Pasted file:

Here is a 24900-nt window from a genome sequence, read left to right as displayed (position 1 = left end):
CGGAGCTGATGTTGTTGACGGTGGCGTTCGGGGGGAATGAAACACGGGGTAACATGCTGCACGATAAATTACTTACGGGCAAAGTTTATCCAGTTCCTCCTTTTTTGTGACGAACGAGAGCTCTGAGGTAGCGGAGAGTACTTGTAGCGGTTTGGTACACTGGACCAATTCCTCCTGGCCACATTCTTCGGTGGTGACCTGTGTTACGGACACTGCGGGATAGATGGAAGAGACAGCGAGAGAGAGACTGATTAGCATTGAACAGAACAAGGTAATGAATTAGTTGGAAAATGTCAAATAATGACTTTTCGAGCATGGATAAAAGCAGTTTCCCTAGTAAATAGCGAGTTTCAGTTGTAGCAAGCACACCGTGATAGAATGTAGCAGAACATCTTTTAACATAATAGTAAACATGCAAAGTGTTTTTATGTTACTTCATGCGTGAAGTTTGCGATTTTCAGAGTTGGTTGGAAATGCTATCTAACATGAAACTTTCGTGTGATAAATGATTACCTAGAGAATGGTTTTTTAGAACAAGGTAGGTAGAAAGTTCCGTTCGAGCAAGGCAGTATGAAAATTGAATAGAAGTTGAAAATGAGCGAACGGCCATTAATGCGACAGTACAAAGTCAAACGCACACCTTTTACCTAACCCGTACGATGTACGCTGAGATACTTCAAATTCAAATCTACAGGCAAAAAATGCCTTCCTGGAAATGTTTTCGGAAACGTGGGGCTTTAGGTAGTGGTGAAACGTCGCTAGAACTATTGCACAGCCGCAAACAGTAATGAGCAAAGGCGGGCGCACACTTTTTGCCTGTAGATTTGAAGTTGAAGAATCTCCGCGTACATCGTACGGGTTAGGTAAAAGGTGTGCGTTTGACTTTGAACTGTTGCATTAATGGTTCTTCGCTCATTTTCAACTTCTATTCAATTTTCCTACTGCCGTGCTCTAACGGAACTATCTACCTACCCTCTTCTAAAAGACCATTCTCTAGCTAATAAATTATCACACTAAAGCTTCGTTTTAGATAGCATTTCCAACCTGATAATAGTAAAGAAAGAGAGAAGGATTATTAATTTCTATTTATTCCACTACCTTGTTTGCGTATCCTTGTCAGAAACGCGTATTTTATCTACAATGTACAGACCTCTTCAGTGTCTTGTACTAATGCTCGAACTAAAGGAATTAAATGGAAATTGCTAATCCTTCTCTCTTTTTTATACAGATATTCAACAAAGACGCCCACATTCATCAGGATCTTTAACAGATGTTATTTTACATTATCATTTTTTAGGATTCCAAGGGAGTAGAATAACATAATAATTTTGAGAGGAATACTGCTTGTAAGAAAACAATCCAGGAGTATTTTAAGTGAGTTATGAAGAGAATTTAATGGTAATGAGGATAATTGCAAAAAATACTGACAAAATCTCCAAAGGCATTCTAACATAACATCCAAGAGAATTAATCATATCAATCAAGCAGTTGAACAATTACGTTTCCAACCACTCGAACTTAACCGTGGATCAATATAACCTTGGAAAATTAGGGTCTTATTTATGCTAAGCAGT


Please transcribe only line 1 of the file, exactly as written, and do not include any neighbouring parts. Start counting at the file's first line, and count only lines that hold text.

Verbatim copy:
Here is a 24900-nt window from a genome sequence, read left to right as displayed (position 1 = left end):